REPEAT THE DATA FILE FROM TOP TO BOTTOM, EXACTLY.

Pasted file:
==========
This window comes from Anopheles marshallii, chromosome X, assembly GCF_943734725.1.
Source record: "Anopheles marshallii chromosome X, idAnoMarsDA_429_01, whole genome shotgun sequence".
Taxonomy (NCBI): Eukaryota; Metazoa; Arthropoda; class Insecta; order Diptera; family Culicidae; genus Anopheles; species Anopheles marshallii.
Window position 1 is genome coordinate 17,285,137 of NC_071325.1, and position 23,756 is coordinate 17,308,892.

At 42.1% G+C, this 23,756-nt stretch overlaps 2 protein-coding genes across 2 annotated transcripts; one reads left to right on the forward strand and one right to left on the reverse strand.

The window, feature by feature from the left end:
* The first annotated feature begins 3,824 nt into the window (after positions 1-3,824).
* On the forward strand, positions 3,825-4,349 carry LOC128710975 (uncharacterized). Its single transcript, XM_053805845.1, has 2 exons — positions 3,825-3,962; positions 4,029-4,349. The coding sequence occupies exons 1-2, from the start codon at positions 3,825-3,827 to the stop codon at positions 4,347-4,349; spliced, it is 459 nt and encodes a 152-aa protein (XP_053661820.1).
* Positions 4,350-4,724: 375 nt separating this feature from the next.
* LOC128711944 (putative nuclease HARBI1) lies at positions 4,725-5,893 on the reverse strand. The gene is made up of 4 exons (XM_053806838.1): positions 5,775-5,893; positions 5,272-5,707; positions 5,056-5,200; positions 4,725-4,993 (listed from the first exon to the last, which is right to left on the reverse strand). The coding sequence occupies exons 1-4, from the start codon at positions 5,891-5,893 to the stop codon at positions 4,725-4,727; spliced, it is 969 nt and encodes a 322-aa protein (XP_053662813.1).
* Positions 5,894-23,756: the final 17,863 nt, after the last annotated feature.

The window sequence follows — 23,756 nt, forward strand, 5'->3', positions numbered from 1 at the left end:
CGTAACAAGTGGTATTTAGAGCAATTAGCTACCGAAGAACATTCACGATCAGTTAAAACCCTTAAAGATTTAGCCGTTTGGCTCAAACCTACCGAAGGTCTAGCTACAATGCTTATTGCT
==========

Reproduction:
This window comes from Anopheles marshallii, chromosome X, assembly GCF_943734725.1.
Source record: "Anopheles marshallii chromosome X, idAnoMarsDA_429_01, whole genome shotgun sequence".
Taxonomy (NCBI): Eukaryota; Metazoa; Arthropoda; class Insecta; order Diptera; family Culicidae; genus Anopheles; species Anopheles marshallii.
Window position 1 is genome coordinate 17,285,137 of NC_071325.1, and position 23,756 is coordinate 17,308,892.

At 42.1% G+C, this 23,756-nt stretch overlaps 2 protein-coding genes across 2 annotated transcripts; one reads left to right on the forward strand and one right to left on the reverse strand.

The window, feature by feature from the left end:
* The first annotated feature begins 3,824 nt into the window (after positions 1-3,824).
* On the forward strand, positions 3,825-4,349 carry LOC128710975 (uncharacterized). Its single transcript, XM_053805845.1, has 2 exons — positions 3,825-3,962; positions 4,029-4,349. The coding sequence occupies exons 1-2, from the start codon at positions 3,825-3,827 to the stop codon at positions 4,347-4,349; spliced, it is 459 nt and encodes a 152-aa protein (XP_053661820.1).
* Positions 4,350-4,724: 375 nt separating this feature from the next.
* LOC128711944 (putative nuclease HARBI1) lies at positions 4,725-5,893 on the reverse strand. The gene is made up of 4 exons (XM_053806838.1): positions 5,775-5,893; positions 5,272-5,707; positions 5,056-5,200; positions 4,725-4,993 (listed from the first exon to the last, which is right to left on the reverse strand). The coding sequence occupies exons 1-4, from the start codon at positions 5,891-5,893 to the stop codon at positions 4,725-4,727; spliced, it is 969 nt and encodes a 322-aa protein (XP_053662813.1).
* Positions 5,894-23,756: the final 17,863 nt, after the last annotated feature.

The window sequence follows — 23,756 nt, forward strand, 5'->3', positions numbered from 1 at the left end:
CGTAACAAGTGGTATTTAGAGCAATTAGCTACCGAAGAACATTCACGATCAGTTAAAACCCTTAAAGATTTAGCCGTTTGGCTCAAACCTACCGAAGGTCTAGCTACAATGCTTATTGCT